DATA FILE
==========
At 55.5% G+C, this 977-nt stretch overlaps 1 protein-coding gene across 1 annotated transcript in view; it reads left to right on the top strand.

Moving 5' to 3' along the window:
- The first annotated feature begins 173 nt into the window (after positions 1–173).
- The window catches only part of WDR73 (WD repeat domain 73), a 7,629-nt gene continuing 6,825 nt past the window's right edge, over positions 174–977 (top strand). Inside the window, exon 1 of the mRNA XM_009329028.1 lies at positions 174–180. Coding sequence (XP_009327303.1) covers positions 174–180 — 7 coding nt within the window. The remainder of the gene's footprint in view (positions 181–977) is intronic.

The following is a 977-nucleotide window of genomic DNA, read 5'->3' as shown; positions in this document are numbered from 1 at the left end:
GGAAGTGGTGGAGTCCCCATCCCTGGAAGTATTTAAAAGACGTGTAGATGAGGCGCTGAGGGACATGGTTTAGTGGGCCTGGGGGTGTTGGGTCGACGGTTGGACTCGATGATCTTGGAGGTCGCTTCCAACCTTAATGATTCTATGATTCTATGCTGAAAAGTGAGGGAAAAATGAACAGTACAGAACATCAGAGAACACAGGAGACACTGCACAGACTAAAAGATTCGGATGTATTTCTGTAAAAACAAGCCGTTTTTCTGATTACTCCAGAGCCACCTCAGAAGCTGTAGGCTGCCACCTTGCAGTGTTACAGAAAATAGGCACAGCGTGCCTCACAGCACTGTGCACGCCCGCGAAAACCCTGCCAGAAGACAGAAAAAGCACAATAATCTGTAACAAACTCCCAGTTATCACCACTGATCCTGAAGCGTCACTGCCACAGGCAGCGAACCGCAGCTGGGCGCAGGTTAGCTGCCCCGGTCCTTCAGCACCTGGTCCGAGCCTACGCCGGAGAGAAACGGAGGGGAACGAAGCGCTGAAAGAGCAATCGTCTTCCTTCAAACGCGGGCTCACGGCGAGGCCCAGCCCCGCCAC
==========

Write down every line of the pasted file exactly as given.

At 55.5% G+C, this 977-nt stretch overlaps 1 protein-coding gene across 1 annotated transcript in view; it reads left to right on the top strand.

Moving 5' to 3' along the window:
- The first annotated feature begins 173 nt into the window (after positions 1–173).
- The window catches only part of WDR73 (WD repeat domain 73), a 7,629-nt gene continuing 6,825 nt past the window's right edge, over positions 174–977 (top strand). Inside the window, exon 1 of the mRNA XM_009329028.1 lies at positions 174–180. Coding sequence (XP_009327303.1) covers positions 174–180 — 7 coding nt within the window. The remainder of the gene's footprint in view (positions 181–977) is intronic.

The following is a 977-nucleotide window of genomic DNA, read 5'->3' as shown; positions in this document are numbered from 1 at the left end:
GGAAGTGGTGGAGTCCCCATCCCTGGAAGTATTTAAAAGACGTGTAGATGAGGCGCTGAGGGACATGGTTTAGTGGGCCTGGGGGTGTTGGGTCGACGGTTGGACTCGATGATCTTGGAGGTCGCTTCCAACCTTAATGATTCTATGATTCTATGCTGAAAAGTGAGGGAAAAATGAACAGTACAGAACATCAGAGAACACAGGAGACACTGCACAGACTAAAAGATTCGGATGTATTTCTGTAAAAACAAGCCGTTTTTCTGATTACTCCAGAGCCACCTCAGAAGCTGTAGGCTGCCACCTTGCAGTGTTACAGAAAATAGGCACAGCGTGCCTCACAGCACTGTGCACGCCCGCGAAAACCCTGCCAGAAGACAGAAAAAGCACAATAATCTGTAACAAACTCCCAGTTATCACCACTGATCCTGAAGCGTCACTGCCACAGGCAGCGAACCGCAGCTGGGCGCAGGTTAGCTGCCCCGGTCCTTCAGCACCTGGTCCGAGCCTACGCCGGAGAGAAACGGAGGGGAACGAAGCGCTGAAAGAGCAATCGTCTTCCTTCAAACGCGGGCTCACGGCGAGGCCCAGCCCCGCCAC